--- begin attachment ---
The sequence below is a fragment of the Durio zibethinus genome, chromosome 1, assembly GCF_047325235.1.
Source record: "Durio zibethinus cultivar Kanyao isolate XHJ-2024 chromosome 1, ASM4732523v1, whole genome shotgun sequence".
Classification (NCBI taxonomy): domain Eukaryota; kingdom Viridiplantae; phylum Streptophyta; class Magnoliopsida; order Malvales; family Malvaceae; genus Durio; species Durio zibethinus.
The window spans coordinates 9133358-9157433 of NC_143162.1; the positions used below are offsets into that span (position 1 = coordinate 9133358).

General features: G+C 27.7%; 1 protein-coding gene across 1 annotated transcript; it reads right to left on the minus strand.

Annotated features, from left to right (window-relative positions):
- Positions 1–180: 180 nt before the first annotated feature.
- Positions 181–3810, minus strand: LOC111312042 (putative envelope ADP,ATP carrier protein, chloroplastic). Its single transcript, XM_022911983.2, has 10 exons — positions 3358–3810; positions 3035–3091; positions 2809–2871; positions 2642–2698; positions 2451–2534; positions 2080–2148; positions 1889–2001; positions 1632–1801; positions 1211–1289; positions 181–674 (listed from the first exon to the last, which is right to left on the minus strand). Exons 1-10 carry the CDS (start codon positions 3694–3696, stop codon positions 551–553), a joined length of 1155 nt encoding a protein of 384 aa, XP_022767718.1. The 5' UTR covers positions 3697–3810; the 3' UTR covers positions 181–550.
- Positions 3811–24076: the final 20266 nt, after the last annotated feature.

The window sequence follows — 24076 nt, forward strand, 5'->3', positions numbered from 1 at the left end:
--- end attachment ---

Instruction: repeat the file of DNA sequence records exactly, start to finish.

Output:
The sequence below is a fragment of the Durio zibethinus genome, chromosome 1, assembly GCF_047325235.1.
Source record: "Durio zibethinus cultivar Kanyao isolate XHJ-2024 chromosome 1, ASM4732523v1, whole genome shotgun sequence".
Classification (NCBI taxonomy): domain Eukaryota; kingdom Viridiplantae; phylum Streptophyta; class Magnoliopsida; order Malvales; family Malvaceae; genus Durio; species Durio zibethinus.
The window spans coordinates 9133358-9157433 of NC_143162.1; the positions used below are offsets into that span (position 1 = coordinate 9133358).

General features: G+C 27.7%; 1 protein-coding gene across 1 annotated transcript; it reads right to left on the minus strand.

Annotated features, from left to right (window-relative positions):
- Positions 1–180: 180 nt before the first annotated feature.
- Positions 181–3810, minus strand: LOC111312042 (putative envelope ADP,ATP carrier protein, chloroplastic). Its single transcript, XM_022911983.2, has 10 exons — positions 3358–3810; positions 3035–3091; positions 2809–2871; positions 2642–2698; positions 2451–2534; positions 2080–2148; positions 1889–2001; positions 1632–1801; positions 1211–1289; positions 181–674 (listed from the first exon to the last, which is right to left on the minus strand). Exons 1-10 carry the CDS (start codon positions 3694–3696, stop codon positions 551–553), a joined length of 1155 nt encoding a protein of 384 aa, XP_022767718.1. The 5' UTR covers positions 3697–3810; the 3' UTR covers positions 181–550.
- Positions 3811–24076: the final 20266 nt, after the last annotated feature.

The window sequence follows — 24076 nt, forward strand, 5'->3', positions numbered from 1 at the left end: